In similar broad overview, FIG. 2 provides a fragmentary diagrammatic front elevation view of a framework 40 for a building. In this instance, the framework 40 provides for a ground floor 42, a second floor 44, and a third floor 46. This framework or building structure 40 includes plural column assemblies 48, 50, 52, and 54 each embedded into or supported upon a foundation (not seen in the drawing Figures—but indicated by a ground plane). Extending between adjacent column assemblies are plural full-length beam assemblies 56-72 for supporting the second floor, third floor, and roof of the building. Joining the column assemblies 48-54 and full-length beam assemblies 56-72 are plural beam-to-column joint assemblies according to this invention (each indicated with the numeral 74), which upon completion of field-welding operations (to be described) become integral parts of and integrally join the full-length beam assemblies and column assemblies into an integral whole. Again, although shown only in front elevation view, it is to be understood that the structure of FIG. 2 is three-dimensional and the remainder of the structure is similarly constructed.

FIG. 3 similarly provides a fragmentary diagrammatic front elevation view of a framework 76 for a building. In this instance, the framework 76 provides for a ground floor 78, a second floor 80, a third floor 82, and a fourth floor 84. Upon consideration of FIG. 3A it will be noted immediately that because the column assemblies of this embodiment are perhaps too long to be shipped in their full length to a construction site, or too heavy to be moved about the construction site within crane limitations if they were full length, these column assemblies are each made of two pieces, and are field-welded together as is indicated at column joints 86.

This framework or building structure 76, viewing FIG. 3, includes plural column assemblies 88-94 at the lower level, and 96-102 at the upper level, with the upper level resting upon and being joined at field-welded column joints 86 to the lower level. Further, the column assemblies 88-94 of the lower level are each embedded into or supported upon a foundation (again not seen in the drawing Figures—but indicated by a ground plane). In the diagrammatic illustration of FIG. 3, the field welds to make column joints 86 have already been completed. And, extending between adjacent column assemblies 88-102 are plural full-length beam assemblies 104-126 for supporting the second, third, and fourth floors, and roof of the building to be finished on framework 76. Joining the column assemblies 88-102 and full-length beam assemblies 104-126 are plural beam-to-column joint assemblies according to this invention (each indicated with the numeral 128), which upon completion of field-welding operations to be described become integral parts of and integrally join the full-length beam assemblies and the column assemblies. Again, although shown only in front elevation view, it is to be understood that the structure of FIG. 3 is three-dimensional and the remainder of the structure is similarly constructed.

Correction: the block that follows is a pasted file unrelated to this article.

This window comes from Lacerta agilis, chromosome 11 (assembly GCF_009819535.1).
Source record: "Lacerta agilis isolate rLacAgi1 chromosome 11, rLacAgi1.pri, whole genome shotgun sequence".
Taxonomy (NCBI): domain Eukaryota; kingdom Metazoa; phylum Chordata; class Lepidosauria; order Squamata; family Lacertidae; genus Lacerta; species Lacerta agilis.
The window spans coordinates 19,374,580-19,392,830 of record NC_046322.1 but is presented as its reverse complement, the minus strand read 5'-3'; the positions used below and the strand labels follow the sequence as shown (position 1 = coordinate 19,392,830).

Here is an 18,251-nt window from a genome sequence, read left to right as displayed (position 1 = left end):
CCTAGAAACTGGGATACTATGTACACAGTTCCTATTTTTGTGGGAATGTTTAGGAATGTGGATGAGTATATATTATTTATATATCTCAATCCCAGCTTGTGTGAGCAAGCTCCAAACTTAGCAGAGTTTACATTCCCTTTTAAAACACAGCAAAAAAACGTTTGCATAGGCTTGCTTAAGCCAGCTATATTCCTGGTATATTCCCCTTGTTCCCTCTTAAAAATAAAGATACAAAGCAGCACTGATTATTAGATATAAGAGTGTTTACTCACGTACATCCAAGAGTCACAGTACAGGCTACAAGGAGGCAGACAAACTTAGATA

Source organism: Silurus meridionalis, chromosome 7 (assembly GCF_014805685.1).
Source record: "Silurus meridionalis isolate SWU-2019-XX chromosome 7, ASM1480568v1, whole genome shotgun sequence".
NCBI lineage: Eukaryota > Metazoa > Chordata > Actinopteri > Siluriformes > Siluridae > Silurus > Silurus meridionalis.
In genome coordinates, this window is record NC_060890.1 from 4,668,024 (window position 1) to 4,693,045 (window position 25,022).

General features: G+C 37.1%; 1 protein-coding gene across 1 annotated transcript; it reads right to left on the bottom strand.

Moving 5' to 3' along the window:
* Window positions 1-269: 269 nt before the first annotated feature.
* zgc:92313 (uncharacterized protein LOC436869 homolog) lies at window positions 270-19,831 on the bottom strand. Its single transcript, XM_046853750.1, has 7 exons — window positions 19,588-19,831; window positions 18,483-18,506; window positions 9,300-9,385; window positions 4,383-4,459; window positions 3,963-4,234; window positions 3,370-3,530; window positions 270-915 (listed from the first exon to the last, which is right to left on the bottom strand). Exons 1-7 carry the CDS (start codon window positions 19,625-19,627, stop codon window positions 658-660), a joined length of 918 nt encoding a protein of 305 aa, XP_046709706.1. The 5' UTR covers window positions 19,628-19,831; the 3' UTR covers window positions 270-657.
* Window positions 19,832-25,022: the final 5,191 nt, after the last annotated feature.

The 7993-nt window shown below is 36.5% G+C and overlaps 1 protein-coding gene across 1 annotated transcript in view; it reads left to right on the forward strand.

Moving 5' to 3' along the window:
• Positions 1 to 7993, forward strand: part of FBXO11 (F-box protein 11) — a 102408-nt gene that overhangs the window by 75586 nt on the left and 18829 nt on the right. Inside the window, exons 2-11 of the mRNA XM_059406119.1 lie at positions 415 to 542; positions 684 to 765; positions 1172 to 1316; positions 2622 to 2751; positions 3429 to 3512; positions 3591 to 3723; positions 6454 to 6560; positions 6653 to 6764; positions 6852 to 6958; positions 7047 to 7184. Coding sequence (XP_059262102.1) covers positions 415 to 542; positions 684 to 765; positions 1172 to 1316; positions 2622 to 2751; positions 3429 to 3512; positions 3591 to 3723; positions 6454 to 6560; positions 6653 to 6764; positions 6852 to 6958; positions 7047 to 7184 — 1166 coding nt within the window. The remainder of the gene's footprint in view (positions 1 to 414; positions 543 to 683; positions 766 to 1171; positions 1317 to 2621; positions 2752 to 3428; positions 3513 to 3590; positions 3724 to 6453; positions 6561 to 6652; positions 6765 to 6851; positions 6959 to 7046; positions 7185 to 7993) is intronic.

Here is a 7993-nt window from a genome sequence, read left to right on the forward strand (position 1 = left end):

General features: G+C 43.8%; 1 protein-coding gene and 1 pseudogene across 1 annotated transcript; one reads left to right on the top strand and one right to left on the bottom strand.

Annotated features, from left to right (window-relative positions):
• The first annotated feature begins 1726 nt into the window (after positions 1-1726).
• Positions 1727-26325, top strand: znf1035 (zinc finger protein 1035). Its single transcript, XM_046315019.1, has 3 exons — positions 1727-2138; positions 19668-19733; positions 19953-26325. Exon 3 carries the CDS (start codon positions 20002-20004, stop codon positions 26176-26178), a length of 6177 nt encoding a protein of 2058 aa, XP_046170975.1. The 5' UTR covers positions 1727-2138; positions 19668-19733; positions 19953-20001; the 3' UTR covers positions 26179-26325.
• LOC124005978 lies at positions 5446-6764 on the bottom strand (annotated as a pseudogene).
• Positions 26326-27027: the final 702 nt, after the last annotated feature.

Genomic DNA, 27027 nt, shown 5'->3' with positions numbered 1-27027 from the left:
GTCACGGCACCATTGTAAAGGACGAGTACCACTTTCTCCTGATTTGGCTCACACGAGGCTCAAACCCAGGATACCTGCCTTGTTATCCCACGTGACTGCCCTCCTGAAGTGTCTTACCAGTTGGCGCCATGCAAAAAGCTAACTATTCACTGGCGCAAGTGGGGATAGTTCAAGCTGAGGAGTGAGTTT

FIGS. 2A and 3A diagrammatically illustrate a methodology for fitting full-length beam assemblies between pre-set (i.e., substantially immovable) column assemblies, preparatory to making the field welds which unite these full-length beam assemblies with the column assemblies to define and form the beam-to-column joints described above. In the case of FIG. 2, it is seen that the column assemblies have been set at their design locations and alignments into a foundation for the building. Again, FIGS. 2A and 3A illustrate an erection or construction methodology utilized in placing full-length beam assemblies between placed or set column assemblies according to this invention. It will be noted in the following description that in each case, the full-length beam assemblies are moved into an alignment between column assemblies to be connected, and then are moved vertically relatively to the column assemblies either upwardly or downwardly to engage the full-length beam assemblies with the column assemblies preparatory to field welding that will permanently unite these assemblies into unitary structures defining beam-to-column joints according to this invention. Further, it is to be noted that these column assemblies include side plates (or gusset plates) extending toward next-adjacent column assemblies. And again, the gusset plates (or side plates) are referred to with either term (or with both terms) as one term has to do with the function of the plates as reinforcement or strengthening for a beam-to-column joint, and the other term has to do with the location of the plates on the sides of the columns and beams. But, at the time the column assemblies are set on a building foundation, or on a lower level of column assemblies, the column assemblies are not yet interconnected by full-length beam assemblies. And, because the beam assemblies are full-length (i.e., stub beams are not employed as parts of the beam-to-column joint assemblies), these full-length beam assemblies are too long to be moved horizontally between the column assemblies at the level of the extending side plates or gusset plates which will form parts of beam-to-column joints, as described above.